Johnny Cash's Kitchen Opens Its Doors

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Johnny Cash sits with an acoustic guitar in a still from the film, 'Road To Nashville,' directed by Will Zenz in 1966.

New Nashville venue inspired by Cash's home features live music and a meat-and-three

Johnny Cash’s house burned down a dozen years ago, but his old mansion is the inspiration for a new downtown Nashville venue, Johnny Cash’s Kitchen & Saloon.

Located on Third Avenue South next door to the Johnny Cash Museum, the restaurant and performance space pays homage to the personal tastes and heritage of Cash and June Carter. Log-cabin appointments and a sitting room with a large fireplace feel very much like the home the couple occupied from the late 1960s until their deaths in 2003.

A meat-and-three food service, catered by Music City’s 65-year-old Swett’s restaurant, offers authentic Southern cooking, a favorite of Cash’s. Steps to the second floor feature the lyrics from “I Walk the Line.” Even the bathrooms are appropriate for the legacy; the sink, walls, hand driers and toilet are all slate-colored -- it could be nicknamed “The Can in Black.”

Numerous members of the Cash clan attended the opening on July 31. Cash’s son, John Carter Cash, and his wife, Ana Cristina Cash, sang “Jackson” on the facility’s stage, while Carlene Carter -- the daughter of June Carter and her first husband, Country Music Hall of Famer Carl Smith -- covered “Ring of Fire.” Johnny’s siblings Tommy Cash and Joanne Cash Yates joined in on the Carter Family classic “Will the Circle Be Unbroken.”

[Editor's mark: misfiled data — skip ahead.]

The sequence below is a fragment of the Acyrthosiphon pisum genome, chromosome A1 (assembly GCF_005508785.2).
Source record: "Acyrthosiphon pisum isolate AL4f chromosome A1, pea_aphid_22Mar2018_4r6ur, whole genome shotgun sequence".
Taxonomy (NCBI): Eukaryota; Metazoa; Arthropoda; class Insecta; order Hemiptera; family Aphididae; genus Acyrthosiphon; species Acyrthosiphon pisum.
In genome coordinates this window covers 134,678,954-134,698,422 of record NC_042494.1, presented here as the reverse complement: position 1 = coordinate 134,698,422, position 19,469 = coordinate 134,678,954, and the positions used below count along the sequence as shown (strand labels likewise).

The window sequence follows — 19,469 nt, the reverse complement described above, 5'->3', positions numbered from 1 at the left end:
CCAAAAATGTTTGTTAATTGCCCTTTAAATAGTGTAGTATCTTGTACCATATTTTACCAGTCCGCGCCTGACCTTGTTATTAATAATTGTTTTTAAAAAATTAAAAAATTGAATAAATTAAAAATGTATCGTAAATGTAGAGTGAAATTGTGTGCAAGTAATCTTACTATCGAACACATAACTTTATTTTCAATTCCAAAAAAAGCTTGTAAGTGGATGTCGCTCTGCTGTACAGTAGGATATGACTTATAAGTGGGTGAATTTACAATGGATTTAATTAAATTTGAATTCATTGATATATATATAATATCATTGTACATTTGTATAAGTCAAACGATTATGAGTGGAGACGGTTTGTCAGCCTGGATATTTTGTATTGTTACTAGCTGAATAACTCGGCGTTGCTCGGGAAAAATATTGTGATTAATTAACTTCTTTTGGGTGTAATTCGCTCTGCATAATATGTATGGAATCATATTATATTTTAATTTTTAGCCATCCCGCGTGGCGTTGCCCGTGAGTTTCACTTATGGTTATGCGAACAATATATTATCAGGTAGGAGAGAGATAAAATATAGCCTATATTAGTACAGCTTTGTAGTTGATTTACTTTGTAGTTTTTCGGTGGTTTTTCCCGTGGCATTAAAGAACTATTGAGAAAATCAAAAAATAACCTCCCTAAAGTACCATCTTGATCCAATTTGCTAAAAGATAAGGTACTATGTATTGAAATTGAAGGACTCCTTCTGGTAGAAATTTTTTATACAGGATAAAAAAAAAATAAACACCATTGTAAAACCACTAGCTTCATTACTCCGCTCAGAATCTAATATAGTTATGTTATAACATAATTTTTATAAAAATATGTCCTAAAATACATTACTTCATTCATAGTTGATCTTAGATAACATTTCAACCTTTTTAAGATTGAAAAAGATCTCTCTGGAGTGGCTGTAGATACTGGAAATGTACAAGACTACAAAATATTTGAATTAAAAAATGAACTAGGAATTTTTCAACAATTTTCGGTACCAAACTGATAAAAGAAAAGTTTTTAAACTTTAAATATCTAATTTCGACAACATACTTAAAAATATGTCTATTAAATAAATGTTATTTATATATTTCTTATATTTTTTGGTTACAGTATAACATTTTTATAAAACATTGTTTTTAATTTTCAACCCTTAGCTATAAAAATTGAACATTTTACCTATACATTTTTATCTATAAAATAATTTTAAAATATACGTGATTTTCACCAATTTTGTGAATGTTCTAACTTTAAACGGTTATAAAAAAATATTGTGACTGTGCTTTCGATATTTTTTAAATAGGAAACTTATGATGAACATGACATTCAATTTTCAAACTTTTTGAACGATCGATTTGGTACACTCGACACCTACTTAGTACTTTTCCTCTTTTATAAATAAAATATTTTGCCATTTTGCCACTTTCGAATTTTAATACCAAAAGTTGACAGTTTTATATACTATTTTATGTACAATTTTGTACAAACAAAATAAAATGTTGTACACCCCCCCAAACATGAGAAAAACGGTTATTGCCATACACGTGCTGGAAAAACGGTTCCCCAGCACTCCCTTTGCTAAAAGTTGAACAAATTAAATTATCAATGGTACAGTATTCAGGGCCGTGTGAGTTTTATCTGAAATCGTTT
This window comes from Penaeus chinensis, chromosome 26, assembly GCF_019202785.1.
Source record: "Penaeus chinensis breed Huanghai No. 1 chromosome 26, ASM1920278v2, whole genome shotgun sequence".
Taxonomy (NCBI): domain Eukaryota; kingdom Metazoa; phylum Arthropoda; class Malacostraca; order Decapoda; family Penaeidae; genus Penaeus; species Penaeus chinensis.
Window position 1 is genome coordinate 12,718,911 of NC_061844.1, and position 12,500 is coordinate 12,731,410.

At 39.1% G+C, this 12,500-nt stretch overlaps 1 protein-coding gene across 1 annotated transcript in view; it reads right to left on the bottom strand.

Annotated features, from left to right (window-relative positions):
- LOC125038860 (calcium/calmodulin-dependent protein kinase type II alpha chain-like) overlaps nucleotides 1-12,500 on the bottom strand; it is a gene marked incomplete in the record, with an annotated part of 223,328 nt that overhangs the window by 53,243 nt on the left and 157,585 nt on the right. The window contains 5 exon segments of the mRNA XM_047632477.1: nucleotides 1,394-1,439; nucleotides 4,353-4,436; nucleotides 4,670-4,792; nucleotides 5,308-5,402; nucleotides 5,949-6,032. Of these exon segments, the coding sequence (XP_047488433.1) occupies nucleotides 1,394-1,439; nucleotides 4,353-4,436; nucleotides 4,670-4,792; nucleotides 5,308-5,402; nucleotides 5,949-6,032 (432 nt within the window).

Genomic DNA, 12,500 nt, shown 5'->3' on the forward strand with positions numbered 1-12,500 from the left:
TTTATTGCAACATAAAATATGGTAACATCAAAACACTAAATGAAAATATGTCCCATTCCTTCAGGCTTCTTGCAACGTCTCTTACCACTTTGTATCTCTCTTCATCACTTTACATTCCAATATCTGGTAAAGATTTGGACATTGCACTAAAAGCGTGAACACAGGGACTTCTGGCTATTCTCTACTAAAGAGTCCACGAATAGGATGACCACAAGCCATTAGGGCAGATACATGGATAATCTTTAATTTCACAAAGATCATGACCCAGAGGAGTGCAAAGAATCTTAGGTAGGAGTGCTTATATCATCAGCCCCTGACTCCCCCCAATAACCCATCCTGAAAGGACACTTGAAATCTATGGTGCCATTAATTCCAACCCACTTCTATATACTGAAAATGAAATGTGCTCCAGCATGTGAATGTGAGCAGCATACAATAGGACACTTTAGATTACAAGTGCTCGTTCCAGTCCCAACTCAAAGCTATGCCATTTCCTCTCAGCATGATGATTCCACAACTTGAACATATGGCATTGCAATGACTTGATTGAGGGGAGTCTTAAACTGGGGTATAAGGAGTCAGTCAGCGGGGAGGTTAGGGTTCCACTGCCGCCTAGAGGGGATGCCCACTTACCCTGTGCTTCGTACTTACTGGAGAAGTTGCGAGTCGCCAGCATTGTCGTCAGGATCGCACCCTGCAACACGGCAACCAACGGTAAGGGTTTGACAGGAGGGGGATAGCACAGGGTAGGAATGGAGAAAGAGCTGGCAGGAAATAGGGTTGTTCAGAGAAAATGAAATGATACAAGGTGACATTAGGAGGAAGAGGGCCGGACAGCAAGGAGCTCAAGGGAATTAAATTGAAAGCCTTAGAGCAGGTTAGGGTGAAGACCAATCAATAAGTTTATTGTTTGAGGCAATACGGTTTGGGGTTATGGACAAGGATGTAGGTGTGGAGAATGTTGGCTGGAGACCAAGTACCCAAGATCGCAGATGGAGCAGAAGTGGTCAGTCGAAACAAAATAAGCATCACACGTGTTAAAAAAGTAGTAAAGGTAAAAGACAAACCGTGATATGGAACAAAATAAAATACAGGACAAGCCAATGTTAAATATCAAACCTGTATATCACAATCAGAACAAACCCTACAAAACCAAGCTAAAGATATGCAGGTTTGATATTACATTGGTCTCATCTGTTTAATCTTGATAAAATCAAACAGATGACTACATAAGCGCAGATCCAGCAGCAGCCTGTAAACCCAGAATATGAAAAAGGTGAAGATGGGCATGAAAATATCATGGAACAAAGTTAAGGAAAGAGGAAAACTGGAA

“They were sweet as can be to each other,” said Carlene of Johnny and June’s legacy. “People love a good love story. They love a story where people come out ahead when they’re drowning and they come up for air. And I think the whole romantic idea that Mom helped save Johnny’s road, I do think she had a lot to do with it.”

Combined with the museum, which opened in 2013, the restaurant/venue brings the amount of space devoted to the artist to 60,000 square feet in the heart of Nashville’s tourist district, just blocks from the Ryman Auditorium, where Cash and Carter first met at the Grand Ole Opry.

Icon Entertainment founder Bill Miller recently discovered that when Cash made a guest appearance in the video to Martin Delray’s 1991 cover of “Get Rhythm,” the action took place in front of what is now Cash’s Kitchen & Saloon.

“Dad was up and down these streets his whole life,” recalled Carter Cash. “I feel him in these walls, I feel him in the heart of Nashville, and it’s great to see how the legacy has endured.”


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